This task assesses student comprehension of the Business Law component of the course. It comprises of 3 Parts and is based on content taught in Lectures 2-5. Parts 1 and 2 comprise of legal problem questions. Students are assessed on their ability to synthesise and apply correct law; think critically. Part 3 is a short research essay. Students are assessed on their research and writing skills and must demonstrate appropriate adherence to legal research principles within a business context.
Students may submit this assessment piece as an individual assignment or a group assignment (up to 4 people in a group) where all group members will be awarded the same mark. For students who wish to submit a group assignment, you must sign up (self select) into a group via MyUni by the end of Week 5.The word limit for this assessment is 2500 words regardless if you submit as an individual assignment or a group assignment.
Final Exam (50%)
There will be an Online Multiple Choice Question exam in the examination period. Examinable content will be drawn from content covered in Lectures 6-10. The Exam is open-book.
No information currently available.
Grades for your performance in this course will be awarded in accordance with the following scheme:
M10 (Coursework Mark Scheme) Grade Mark Description FNS Fail No Submission F 1-49 Fail P 50-64 Pass C 65-74 Credit D 75-84 Distinction HD 85-100 High Distinction CN Continuing NFE No Formal Examination RP Result Pending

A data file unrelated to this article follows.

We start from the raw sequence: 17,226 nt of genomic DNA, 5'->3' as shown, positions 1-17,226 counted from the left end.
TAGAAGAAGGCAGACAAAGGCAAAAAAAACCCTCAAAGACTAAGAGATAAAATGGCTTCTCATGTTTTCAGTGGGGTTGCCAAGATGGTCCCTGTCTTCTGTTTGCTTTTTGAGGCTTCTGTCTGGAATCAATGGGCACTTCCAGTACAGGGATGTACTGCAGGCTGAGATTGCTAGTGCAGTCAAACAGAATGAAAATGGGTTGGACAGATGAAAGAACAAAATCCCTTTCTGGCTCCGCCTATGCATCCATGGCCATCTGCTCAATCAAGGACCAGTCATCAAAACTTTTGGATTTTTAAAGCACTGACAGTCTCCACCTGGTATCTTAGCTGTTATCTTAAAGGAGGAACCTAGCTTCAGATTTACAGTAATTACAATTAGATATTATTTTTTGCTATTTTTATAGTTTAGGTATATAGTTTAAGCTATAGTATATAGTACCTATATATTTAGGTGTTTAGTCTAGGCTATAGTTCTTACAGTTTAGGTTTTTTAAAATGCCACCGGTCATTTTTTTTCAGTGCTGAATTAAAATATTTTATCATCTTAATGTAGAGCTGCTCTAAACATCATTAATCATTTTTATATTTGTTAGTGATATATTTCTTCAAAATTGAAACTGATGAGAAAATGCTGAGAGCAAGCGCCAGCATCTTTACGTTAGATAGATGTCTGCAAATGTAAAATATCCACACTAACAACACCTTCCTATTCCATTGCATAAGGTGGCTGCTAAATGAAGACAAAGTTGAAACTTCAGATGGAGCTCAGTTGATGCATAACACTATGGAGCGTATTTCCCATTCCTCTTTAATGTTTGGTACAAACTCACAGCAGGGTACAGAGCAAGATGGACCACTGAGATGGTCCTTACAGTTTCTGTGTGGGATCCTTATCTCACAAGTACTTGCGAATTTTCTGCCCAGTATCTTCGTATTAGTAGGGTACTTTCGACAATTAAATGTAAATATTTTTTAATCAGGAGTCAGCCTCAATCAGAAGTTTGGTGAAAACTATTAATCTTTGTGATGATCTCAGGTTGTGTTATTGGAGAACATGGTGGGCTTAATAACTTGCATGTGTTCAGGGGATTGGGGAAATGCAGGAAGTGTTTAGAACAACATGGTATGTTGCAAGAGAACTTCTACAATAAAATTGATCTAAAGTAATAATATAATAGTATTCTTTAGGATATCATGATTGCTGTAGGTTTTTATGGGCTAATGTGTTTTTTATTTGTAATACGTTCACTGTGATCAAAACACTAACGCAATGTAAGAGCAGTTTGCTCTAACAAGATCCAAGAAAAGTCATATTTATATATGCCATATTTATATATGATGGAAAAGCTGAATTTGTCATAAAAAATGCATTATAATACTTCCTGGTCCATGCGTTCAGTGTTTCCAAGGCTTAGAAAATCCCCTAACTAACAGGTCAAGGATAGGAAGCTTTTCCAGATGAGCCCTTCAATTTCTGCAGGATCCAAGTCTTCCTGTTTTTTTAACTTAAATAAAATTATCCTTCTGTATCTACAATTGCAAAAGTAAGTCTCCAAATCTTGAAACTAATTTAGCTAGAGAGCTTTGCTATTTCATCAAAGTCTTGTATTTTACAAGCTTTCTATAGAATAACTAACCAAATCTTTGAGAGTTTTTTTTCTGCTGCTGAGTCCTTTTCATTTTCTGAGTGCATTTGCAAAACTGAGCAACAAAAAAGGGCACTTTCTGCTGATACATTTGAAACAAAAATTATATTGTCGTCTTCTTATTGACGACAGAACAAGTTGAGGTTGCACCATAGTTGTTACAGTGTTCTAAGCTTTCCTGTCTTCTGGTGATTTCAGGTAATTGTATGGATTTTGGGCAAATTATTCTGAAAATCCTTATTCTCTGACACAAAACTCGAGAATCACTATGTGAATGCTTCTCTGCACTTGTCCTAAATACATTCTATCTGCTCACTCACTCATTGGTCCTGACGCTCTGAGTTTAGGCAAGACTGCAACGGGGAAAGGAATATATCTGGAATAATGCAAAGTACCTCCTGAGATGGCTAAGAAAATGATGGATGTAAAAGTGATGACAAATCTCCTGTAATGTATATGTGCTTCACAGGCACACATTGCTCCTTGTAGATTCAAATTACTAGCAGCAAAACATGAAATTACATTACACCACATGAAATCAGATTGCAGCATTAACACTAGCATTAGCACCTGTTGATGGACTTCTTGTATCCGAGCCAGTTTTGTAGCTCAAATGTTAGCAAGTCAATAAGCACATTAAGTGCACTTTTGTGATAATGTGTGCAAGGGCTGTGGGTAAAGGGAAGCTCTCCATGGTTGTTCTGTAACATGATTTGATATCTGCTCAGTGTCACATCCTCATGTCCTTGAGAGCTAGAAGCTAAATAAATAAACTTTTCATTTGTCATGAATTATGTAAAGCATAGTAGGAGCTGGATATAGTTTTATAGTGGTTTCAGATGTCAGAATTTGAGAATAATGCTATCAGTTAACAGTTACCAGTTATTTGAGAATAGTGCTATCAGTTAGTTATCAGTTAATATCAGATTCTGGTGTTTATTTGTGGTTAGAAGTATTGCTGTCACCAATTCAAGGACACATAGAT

Further details of the grades/results can be obtained from Examinations.
Grade Descriptors are available which provide a general guide to the standard of work that is expected at each grade level. More information at Assessment for Coursework Programs.
Final results for this course will be made available through Access Adelaide.
The University places a high priority on approaches to learning and teaching that enhance the student experience. Feedback is sought from students in a variety of ways including on-going engagement with staff, the use of online discussion boards and the use of Student Experience of Learning and Teaching (SELT) surveys as well as GOS surveys and Program reviews.
SELTs are an important source of information to inform individual teaching practice, decisions about teaching duties, and course and program curriculum design. They enable the University to assess how effectively its learning environments and teaching practices facilitate student engagement and learning outcomes. Under the current SELT Policy (http://www.adelaide.edu.au/policies/101/) course SELTs are mandated and must be conducted at the conclusion of each term/semester/trimester for every course offering. Feedback on issues raised through course SELT surveys is made available to enrolled students through various resources (e.g. MyUni). In addition aggregated course SELT data is available.The course is constantly being updated and revised to reflect the evolution of the law, to respond to student feedback, and to engage with the latest teaching practices. Student feedback is collected each time the course is run, including through SELT reports. Previous SELT reports, and staff feedback on them, are posted on the course MyUni site for students to view and consider.
The University Writing Centre provides academic learning and language development services and resources for local, international, undergraduate and postgraduate coursework students enrolled at the University of Adelaide.
- Academic Support with Maths
- Academic Support with writing and speaking skills
- Student Life Counselling Support - Personal counselling for issues affecting study
- International Student Support
- AUU Student Care - Advocacy, confidential counselling, welfare support and advice
- Students with a Disability - Alternative academic arrangements
- Reasonable Adjustments to Teaching & Assessment for Students with a Disability Policy
- LinkedIn Learning